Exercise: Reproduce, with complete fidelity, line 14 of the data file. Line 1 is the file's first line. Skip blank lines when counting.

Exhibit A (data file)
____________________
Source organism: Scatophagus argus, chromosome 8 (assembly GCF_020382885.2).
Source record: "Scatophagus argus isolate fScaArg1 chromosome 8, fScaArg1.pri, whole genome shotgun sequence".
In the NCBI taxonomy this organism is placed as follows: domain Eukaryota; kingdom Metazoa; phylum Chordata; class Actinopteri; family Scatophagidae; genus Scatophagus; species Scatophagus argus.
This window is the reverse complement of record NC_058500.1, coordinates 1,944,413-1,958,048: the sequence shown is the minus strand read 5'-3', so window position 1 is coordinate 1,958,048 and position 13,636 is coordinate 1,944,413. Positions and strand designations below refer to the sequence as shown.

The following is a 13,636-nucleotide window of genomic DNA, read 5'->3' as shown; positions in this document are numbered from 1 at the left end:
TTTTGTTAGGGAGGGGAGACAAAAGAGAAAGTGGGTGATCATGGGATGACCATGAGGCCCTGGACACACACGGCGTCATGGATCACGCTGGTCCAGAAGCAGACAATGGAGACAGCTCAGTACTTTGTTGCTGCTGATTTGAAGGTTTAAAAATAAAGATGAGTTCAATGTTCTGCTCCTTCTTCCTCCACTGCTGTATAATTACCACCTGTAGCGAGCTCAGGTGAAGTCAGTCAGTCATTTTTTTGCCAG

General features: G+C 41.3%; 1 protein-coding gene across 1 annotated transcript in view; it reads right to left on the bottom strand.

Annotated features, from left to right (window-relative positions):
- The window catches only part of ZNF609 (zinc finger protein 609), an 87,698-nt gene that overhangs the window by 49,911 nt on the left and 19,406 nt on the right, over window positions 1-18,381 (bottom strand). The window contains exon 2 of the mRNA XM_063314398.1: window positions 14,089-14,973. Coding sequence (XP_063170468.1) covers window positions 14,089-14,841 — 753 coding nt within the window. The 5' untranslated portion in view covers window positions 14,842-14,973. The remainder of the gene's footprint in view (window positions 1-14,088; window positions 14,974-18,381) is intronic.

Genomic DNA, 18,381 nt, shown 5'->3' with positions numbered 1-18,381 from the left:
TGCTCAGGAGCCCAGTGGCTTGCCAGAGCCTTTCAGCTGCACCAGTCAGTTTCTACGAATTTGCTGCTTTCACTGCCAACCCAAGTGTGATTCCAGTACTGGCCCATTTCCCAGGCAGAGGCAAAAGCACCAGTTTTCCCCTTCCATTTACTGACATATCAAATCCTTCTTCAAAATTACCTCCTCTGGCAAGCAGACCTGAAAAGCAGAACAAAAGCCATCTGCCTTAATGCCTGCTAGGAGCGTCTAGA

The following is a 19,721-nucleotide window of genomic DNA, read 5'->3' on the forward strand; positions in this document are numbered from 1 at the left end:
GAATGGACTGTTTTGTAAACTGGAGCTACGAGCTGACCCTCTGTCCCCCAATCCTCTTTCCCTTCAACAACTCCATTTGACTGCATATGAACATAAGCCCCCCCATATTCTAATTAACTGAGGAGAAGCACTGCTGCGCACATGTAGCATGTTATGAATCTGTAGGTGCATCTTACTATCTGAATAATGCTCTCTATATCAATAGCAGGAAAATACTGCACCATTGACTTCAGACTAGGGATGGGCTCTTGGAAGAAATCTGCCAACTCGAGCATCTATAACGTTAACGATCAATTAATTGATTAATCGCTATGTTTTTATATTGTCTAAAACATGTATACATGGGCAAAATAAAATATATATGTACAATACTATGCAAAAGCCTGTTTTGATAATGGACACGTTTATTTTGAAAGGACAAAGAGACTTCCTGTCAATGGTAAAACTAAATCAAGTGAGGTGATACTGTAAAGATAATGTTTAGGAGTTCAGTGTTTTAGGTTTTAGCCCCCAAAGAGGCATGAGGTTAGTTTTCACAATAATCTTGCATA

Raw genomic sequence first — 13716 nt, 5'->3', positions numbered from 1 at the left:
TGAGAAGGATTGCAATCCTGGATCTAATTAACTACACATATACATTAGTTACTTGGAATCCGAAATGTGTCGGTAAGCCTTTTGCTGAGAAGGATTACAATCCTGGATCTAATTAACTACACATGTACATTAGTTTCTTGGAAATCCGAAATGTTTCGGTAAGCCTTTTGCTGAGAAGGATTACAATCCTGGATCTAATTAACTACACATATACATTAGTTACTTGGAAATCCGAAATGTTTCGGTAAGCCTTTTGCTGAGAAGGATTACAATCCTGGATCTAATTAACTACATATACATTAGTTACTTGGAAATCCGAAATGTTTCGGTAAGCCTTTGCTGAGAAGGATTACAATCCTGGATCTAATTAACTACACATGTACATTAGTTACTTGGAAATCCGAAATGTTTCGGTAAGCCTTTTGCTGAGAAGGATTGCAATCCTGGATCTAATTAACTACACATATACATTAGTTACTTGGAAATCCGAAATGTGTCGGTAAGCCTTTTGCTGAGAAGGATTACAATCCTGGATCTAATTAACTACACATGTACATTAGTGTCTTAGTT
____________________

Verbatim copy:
Raw genomic sequence first — 13716 nt, 5'->3', positions numbered from 1 at the left: